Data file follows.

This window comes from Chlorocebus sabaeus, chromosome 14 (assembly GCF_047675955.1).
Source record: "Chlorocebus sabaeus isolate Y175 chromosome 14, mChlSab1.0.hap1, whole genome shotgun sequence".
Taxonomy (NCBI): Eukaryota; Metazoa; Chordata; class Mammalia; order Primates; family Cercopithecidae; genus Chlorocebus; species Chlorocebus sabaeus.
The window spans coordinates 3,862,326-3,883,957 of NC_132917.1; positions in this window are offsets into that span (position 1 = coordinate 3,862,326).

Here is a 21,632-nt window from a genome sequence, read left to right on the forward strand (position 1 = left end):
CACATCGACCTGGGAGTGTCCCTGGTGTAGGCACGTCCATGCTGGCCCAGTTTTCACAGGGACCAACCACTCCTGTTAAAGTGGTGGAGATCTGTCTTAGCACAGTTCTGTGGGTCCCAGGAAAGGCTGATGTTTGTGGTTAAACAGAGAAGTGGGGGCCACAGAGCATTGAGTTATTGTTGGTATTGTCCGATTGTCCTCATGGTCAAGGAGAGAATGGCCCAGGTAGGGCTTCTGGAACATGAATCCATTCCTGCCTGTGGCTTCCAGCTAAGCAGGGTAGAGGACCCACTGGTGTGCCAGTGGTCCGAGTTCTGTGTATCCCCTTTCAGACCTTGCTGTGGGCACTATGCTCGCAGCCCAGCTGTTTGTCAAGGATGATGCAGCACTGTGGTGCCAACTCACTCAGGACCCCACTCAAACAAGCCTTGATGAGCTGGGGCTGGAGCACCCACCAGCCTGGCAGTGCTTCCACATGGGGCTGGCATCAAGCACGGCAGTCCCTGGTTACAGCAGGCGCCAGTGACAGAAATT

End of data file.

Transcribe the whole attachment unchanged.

This window comes from Chlorocebus sabaeus, chromosome 14 (assembly GCF_047675955.1).
Source record: "Chlorocebus sabaeus isolate Y175 chromosome 14, mChlSab1.0.hap1, whole genome shotgun sequence".
Taxonomy (NCBI): Eukaryota; Metazoa; Chordata; class Mammalia; order Primates; family Cercopithecidae; genus Chlorocebus; species Chlorocebus sabaeus.
The window spans coordinates 3,862,326-3,883,957 of NC_132917.1; positions in this window are offsets into that span (position 1 = coordinate 3,862,326).

Here is a 21,632-nt window from a genome sequence, read left to right on the forward strand (position 1 = left end):
CACATCGACCTGGGAGTGTCCCTGGTGTAGGCACGTCCATGCTGGCCCAGTTTTCACAGGGACCAACCACTCCTGTTAAAGTGGTGGAGATCTGTCTTAGCACAGTTCTGTGGGTCCCAGGAAAGGCTGATGTTTGTGGTTAAACAGAGAAGTGGGGGCCACAGAGCATTGAGTTATTGTTGGTATTGTCCGATTGTCCTCATGGTCAAGGAGAGAATGGCCCAGGTAGGGCTTCTGGAACATGAATCCATTCCTGCCTGTGGCTTCCAGCTAAGCAGGGTAGAGGACCCACTGGTGTGCCAGTGGTCCGAGTTCTGTGTATCCCCTTTCAGACCTTGCTGTGGGCACTATGCTCGCAGCCCAGCTGTTTGTCAAGGATGATGCAGCACTGTGGTGCCAACTCACTCAGGACCCCACTCAAACAAGCCTTGATGAGCTGGGGCTGGAGCACCCACCAGCCTGGCAGTGCTTCCACATGGGGCTGGCATCAAGCACGGCAGTCCCTGGTTACAGCAGGCGCCAGTGACAGAAATT